SportsScores – This was one of my favorite app that was released early on, but has since faded away. Provided schedules and scores for upcoming, current and recently played games. But their best feature was a Live tile where you could add up to four favorite teams (two on each side of the tile). The tile would show an upcoming game or in-game status. Tile was updated every minute using their push server. It was easy to keep track of my favorite teams. But push servers don’t run for free. Damn, I miss that app. And nothing before or since has come close to providing the same experience.
Mehdoh – One of the best and most popular Twitter apps on the platform today, almost vanished for good a year or so ago. But after the outcry, hearing the app was going away, the developer had a change of heart. And has since invested a lot of time and effort into keeping Mehdoh at the top if its game. What a loss had it gone away for good.
Package Tracker – This is another app that nearly bit the dust. But at the final hour the developer changed his mind and instead created a companion app for Windows 8. I would be lost without this app on all my devices today which syncs and updates magically.
Pro Sports Scores – Another app that was released in 2010, and still exists today. But the developer got tired of waiting for the Windows Phone community to evolve and decided to create 4 separate Major League Sports apps, all ad supported, rather than continuing to develop his paid (now free) premier app (the beta he created and never released two years ago was excellent). The apps are driven by a push server that updates live game info every 10 seconds. How can you not like that.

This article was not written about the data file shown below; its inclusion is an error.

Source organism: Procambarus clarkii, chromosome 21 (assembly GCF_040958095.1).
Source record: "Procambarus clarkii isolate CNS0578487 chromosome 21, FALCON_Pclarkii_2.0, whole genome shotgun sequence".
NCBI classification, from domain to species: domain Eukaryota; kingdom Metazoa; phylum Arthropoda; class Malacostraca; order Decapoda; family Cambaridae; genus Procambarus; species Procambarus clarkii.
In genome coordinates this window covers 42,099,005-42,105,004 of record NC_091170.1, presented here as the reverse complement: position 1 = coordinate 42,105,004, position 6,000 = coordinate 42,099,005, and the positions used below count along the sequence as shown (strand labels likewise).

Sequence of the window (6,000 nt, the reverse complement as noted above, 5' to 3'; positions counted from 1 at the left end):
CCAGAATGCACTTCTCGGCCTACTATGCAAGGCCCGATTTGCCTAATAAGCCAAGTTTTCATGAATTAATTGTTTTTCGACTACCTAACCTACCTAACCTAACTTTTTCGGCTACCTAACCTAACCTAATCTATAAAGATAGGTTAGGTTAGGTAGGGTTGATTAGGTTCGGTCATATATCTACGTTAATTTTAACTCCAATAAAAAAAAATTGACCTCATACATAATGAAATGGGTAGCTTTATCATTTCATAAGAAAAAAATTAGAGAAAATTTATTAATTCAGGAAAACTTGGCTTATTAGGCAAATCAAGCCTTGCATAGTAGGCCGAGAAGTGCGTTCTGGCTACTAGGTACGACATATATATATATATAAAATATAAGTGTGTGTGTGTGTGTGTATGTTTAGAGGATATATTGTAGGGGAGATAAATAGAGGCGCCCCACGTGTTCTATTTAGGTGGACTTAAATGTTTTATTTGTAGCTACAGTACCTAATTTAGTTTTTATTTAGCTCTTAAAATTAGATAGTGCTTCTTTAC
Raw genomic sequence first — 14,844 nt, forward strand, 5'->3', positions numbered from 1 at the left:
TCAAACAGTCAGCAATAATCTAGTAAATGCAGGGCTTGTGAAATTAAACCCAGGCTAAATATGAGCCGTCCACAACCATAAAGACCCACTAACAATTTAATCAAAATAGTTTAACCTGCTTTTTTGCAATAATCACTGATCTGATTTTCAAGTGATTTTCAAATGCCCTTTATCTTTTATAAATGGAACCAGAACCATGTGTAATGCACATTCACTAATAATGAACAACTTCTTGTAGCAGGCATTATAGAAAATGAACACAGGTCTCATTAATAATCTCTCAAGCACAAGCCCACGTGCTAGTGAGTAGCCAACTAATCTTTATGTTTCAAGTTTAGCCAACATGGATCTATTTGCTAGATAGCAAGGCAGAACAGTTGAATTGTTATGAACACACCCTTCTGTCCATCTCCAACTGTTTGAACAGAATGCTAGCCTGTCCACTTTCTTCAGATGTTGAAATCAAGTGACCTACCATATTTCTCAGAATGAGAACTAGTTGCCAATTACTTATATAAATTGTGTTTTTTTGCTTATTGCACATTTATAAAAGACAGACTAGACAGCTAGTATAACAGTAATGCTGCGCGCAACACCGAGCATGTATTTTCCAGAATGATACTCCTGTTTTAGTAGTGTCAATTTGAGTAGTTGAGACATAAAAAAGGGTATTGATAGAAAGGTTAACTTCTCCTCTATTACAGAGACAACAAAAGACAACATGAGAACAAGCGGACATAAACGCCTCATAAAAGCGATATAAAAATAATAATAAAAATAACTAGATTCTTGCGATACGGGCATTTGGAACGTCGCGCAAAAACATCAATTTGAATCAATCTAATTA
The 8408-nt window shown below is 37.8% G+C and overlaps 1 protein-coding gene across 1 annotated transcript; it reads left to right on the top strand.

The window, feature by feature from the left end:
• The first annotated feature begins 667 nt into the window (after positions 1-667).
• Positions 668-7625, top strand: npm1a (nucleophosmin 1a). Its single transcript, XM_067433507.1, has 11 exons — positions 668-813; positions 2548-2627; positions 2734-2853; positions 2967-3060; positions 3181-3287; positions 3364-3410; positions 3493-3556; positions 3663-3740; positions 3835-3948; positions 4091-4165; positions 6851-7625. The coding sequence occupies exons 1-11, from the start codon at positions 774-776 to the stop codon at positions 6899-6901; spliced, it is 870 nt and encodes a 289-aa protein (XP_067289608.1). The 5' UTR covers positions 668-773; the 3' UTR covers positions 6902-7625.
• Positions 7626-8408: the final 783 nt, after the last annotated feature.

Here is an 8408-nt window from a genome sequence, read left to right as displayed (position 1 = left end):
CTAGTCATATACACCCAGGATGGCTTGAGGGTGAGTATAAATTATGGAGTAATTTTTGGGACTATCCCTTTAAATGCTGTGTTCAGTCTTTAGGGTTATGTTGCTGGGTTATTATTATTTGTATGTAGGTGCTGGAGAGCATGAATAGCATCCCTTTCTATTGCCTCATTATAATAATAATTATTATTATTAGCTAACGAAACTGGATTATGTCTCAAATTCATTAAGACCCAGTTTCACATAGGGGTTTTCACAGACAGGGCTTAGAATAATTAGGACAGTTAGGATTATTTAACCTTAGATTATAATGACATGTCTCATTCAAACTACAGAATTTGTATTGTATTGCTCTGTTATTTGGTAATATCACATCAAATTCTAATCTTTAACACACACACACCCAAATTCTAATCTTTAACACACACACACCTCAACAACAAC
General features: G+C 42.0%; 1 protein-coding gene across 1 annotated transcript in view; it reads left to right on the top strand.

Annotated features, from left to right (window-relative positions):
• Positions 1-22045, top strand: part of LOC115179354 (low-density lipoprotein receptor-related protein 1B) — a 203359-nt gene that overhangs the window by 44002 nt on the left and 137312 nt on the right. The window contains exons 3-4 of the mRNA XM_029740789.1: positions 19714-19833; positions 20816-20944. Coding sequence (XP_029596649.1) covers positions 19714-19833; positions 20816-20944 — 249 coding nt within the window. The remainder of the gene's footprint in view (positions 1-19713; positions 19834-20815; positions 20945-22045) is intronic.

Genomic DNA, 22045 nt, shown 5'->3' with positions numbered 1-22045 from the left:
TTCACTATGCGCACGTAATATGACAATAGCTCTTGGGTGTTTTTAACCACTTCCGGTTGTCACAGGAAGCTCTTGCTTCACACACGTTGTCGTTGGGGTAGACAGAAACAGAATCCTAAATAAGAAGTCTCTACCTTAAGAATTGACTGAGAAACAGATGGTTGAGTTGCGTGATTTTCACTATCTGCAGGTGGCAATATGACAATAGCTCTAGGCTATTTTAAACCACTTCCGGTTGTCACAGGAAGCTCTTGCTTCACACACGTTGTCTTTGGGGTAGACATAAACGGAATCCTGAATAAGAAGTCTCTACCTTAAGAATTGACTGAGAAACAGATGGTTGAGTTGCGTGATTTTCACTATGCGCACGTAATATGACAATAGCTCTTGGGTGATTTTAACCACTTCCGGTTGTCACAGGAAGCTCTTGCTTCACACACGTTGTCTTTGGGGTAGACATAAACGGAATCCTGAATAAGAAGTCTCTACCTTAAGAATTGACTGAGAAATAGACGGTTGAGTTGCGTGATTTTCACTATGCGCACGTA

I don’t have answers on how to keep Windows Phone developers engaged while the platform continues to grow. But I do, as usual, have an idea. It’s no secret that only a small percentage of apps in any store are worth installing for most users. But finding those needles in the haystack can be cumbersome. Why not some kind of a Gold Star Certified Windows Phone App program, where apps can be singled out and filtered, giving users a compressed view of the overloaded store. Maybe 1,000 apps to sort through rather than 200,000+. That keeps the idiots happy. You know the ones that think 300,000 apps are better than 200,000. But also helps to improve the user experience for everyone. And keeps the best developers making their already good apps even better as a result of more exposure. Which equates to more downloads. Sure, it implies that there are only a small percentage of “good” apps in the Store, but is that really a secret. Only talking apps, not games here. That’s an entirely different animal.
Not sure how to pull this off economically and effectively for Microsoft. But maybe a 100 or so volunteer “certified” reviewers (they get to keep reviewed apps) who get to play with 5-10 apps a week. Send the same app to 2-3 reviewers and if they “all” agree independently, it gets a gold star. If anyone disagrees cause it lacks usefulness, functionality, etc. then nada. But forward the developer the negative comments, corrective action, so they could try again at another time. The volunteer reviewers could offer suggestions for evaluation, as well as using the up and coming section of the Store. Could probably all be managed by 2 or 3 low-mid level Microsoft employees, using some basement office in Redmond. Their salaries would be paid by increased downloads of the best apps. Not to mention the good press and good will.
I volunteer. How about you.